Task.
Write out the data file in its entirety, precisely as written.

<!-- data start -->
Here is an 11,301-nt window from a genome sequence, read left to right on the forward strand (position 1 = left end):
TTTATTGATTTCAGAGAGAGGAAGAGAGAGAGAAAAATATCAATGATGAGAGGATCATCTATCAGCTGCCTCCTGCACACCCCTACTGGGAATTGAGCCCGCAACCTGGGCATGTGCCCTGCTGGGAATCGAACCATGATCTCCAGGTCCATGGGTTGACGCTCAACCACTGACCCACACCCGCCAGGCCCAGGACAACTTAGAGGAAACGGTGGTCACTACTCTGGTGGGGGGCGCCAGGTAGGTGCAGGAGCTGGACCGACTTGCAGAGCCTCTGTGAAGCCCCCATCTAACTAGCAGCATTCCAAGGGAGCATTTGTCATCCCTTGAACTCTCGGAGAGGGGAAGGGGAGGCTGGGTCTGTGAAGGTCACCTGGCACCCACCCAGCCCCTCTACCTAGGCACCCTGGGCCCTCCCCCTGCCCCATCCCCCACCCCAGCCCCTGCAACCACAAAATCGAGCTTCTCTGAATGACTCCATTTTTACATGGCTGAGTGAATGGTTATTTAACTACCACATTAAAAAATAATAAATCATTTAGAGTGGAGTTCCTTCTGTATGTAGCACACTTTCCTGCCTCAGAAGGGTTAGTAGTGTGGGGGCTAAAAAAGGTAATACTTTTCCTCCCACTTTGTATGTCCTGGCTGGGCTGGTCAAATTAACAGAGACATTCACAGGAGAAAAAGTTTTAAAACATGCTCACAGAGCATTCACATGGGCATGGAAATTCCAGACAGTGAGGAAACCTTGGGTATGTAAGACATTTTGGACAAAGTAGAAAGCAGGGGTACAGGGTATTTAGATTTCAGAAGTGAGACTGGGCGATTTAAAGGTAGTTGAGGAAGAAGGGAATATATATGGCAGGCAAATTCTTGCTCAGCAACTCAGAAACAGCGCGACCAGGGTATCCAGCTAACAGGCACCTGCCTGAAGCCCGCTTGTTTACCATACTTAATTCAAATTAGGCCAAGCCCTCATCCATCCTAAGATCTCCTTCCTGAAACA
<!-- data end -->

Here is an 11,301-nt window from a genome sequence, read left to right on the forward strand (position 1 = left end):
TTTATTGATTTCAGAGAGAGGAAGAGAGAGAGAAAAATATCAATGATGAGAGGATCATCTATCAGCTGCCTCCTGCACACCCCTACTGGGAATTGAGCCCGCAACCTGGGCATGTGCCCTGCTGGGAATCGAACCATGATCTCCAGGTCCATGGGTTGACGCTCAACCACTGACCCACACCCGCCAGGCCCAGGACAACTTAGAGGAAACGGTGGTCACTACTCTGGTGGGGGGCGCCAGGTAGGTGCAGGAGCTGGACCGACTTGCAGAGCCTCTGTGAAGCCCCCATCTAACTAGCAGCATTCCAAGGGAGCATTTGTCATCCCTTGAACTCTCGGAGAGGGGAAGGGGAGGCTGGGTCTGTGAAGGTCACCTGGCACCCACCCAGCCCCTCTACCTAGGCACCCTGGGCCCTCCCCCTGCCCCATCCCCCACCCCAGCCCCTGCAACCACAAAATCGAGCTTCTCTGAATGACTCCATTTTTACATGGCTGAGTGAATGGTTATTTAACTACCACATTAAAAAATAATAAATCATTTAGAGTGGAGTTCCTTCTGTATGTAGCACACTTTCCTGCCTCAGAAGGGTTAGTAGTGTGGGGGCTAAAAAAGGTAATACTTTTCCTCCCACTTTGTATGTCCTGGCTGGGCTGGTCAAATTAACAGAGACATTCACAGGAGAAAAAGTTTTAAAACATGCTCACAGAGCATTCACATGGGCATGGAAATTCCAGACAGTGAGGAAACCTTGGGTATGTAAGACATTTTGGACAAAGTAGAAAGCAGGGGTACAGGGTATTTAGATTTCAGAAGTGAGACTGGGCGATTTAAAGGTAGTTGAGGAAGAAGGGAATATATATGGCAGGCAAATTCTTGCTCAGCAACTCAGAAACAGCGCGACCAGGGTATCCAGCTAACAGGCACCTGCCTGAAGCCCGCTTGTTTACCATACTTAATTCAAATTAGGCCAAGCCCTCATCCATCCTAAGATCTCCTTCCTGAAACA